Pollution is the introduction of contaminants into the natural environment that cause adverse change. Pollution can take the form of chemial substances or energy, such as noise, heat or light. A. AIR POLLUTION
Air pollution is the introduction into the atmosphere of chemicals, particulates, or biological materials that cause discomfort, disease, or death to humans, damage other living organisms such as food crops, or damage the natural environment or built environment. The atmosphere is a complex dynamic natural gaseous system that is essential to support life on planet Earth. Stratospheric ozone depletion due to air pollution has long been recognized as a threat to human health as well as to the Earth's ecosystems. Indoor air pollution (see Airlog) and urban air quality are listed as two of the World’s Worst Toxic Pollution Problems in the 2008 Blacksmith Institute World's Worst Polluted Places report. Things that pollute the air are called pollutants. Examples of pollutants include nitrogen oxides, carbon monoxides, hydrocarbons, sulphur oxides (usually from factories), sand or dust particles, and organic compounds that can evaporate and enter the atmosphere. There are two types of pollutants:
Primary pollutants are those gases or particles that are pumped into the air to make it unclean. They include carbon monoxide from automobile (cars) exhausts and sulfur dioxide from the combustion of coal.
Secondary pollutants: When pollutants in the air mix up in a chemical reaction, they form an even more dangerous chemical. Photochemical smog is an example of this, and is a secondary pollutant. What causes air pollution?
Air pollution can result from both human and natural actions. Natural events that pollute the air include forest fires, volcanic eruptions, wind erosion, pollen dispersal, evaporation of organic compounds and natural radioactivity. Pollution from natural occurrences are not very often.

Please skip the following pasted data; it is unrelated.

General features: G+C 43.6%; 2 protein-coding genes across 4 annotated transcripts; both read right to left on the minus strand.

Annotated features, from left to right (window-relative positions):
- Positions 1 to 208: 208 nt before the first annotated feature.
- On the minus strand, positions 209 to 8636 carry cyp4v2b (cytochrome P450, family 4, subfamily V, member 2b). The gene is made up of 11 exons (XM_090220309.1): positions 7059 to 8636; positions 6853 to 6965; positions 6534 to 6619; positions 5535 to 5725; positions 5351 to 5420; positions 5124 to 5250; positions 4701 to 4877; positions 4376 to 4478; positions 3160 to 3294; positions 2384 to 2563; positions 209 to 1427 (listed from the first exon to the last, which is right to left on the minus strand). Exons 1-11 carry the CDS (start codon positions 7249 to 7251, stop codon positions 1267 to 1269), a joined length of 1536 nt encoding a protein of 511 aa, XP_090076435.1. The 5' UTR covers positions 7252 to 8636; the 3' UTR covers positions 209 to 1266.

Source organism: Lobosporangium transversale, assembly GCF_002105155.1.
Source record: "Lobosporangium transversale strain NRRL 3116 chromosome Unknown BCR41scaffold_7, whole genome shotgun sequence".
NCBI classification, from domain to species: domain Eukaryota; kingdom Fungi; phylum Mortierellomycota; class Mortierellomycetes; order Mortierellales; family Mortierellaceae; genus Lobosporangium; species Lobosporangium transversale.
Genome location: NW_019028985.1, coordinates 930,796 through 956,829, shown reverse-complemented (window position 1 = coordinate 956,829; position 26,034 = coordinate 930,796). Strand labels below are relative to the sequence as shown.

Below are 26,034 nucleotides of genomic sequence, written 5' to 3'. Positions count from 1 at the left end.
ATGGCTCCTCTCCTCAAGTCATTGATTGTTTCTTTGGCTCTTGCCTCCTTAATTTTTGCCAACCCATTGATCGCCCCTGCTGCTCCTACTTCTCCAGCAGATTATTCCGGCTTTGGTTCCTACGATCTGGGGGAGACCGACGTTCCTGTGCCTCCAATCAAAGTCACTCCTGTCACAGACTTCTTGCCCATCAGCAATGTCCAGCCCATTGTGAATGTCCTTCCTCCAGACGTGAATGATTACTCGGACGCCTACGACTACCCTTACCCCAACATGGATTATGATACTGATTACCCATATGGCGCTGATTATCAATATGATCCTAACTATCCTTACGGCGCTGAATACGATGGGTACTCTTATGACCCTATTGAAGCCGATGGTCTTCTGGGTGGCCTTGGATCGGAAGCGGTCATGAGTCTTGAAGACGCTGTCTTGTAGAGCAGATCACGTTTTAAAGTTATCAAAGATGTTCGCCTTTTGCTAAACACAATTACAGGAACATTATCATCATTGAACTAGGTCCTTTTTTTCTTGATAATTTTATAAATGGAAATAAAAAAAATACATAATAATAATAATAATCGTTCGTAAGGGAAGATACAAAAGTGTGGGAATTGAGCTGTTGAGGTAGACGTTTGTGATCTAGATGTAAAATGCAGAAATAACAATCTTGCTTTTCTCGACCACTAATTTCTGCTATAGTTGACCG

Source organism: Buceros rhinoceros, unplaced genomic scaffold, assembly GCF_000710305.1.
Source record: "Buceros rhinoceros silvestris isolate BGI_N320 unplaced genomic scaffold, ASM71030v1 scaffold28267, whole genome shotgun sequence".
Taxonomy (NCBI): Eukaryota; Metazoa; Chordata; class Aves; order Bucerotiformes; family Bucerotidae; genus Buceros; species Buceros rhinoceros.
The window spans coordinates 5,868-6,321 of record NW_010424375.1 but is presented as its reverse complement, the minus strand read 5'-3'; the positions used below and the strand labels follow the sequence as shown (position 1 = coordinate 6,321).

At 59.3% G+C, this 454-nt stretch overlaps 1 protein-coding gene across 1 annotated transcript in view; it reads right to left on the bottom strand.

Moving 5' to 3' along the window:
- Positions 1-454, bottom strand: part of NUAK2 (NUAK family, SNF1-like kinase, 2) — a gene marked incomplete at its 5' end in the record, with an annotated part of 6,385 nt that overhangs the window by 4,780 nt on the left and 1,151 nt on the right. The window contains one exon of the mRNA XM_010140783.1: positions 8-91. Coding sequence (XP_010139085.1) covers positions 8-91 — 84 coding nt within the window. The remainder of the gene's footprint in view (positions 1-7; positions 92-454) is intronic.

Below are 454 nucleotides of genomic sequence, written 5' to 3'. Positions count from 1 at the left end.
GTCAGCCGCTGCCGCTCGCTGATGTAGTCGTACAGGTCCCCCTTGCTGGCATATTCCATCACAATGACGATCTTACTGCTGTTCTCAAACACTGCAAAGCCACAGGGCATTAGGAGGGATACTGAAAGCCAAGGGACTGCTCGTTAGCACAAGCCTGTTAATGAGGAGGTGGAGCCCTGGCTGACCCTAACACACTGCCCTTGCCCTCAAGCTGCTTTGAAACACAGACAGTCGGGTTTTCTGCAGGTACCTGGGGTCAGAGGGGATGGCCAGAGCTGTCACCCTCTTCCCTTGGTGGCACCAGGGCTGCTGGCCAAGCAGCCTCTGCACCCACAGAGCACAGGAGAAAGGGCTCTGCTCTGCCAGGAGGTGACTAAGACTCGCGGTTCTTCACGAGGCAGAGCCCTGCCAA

Human activities that result in air pollution include:
1. Emissions from industries and manufacturing activities
Have you seen a manufacturing company before? You will notice that there are long tubes (called chimneys) erected high into the air, with lots of smoke and fumes coming out of it. Waste incinerators, manufacturing industries and power plants emit high levels of carbon monoxide, organic compounds, and chemicals into the air. This happens almost everywhere that people live. Petroleum refineries also release lots of hydrocarbons into the air. 2. Burning Fossil Fuels
After the industrial age, transportation has become a key part of our lives. Cars and heavy duty trucks, trains, shipping vessels and airplanes all burn lots of fossil fuels to work. Emissions from automobile engines contain both primary and secondary pollutants. This is a major cause of pollution, and one that is very difficult to manage. This is because humans rely heavily on vehicles and engines for transporting people, good and services.
Fumes from car exhauts contain dangerous gases such as carbon monoxide, oxides of nitrogen, hydrocarbons and particulates. On their own, they cause great harm to people who breath them. Additionally, they react with environmental gases to create further toxic gases. 3. Household and Farming Chemicals
Crop dusting, fumigating homes, household cleaning products or painting supplies, over the counter insect/pest killers, fertilizer dust emit harmful chemicals into the air and cause pollution. In many case, when we use these chemicals at home or offices with no or little ventilation, we may fall ill if we breathe them. 1. Effects on the Environment
Chemical reactions involving air pollutants can create acidic compounds which can cause harm to vegetation and buildings. Sometimes, when an air pollutant, such as sulfuric acid combines with the water droplets that make up clouds, the water droplets become acidic, forming acid rain. When acid rain falls over an area, it can kill trees and harm...
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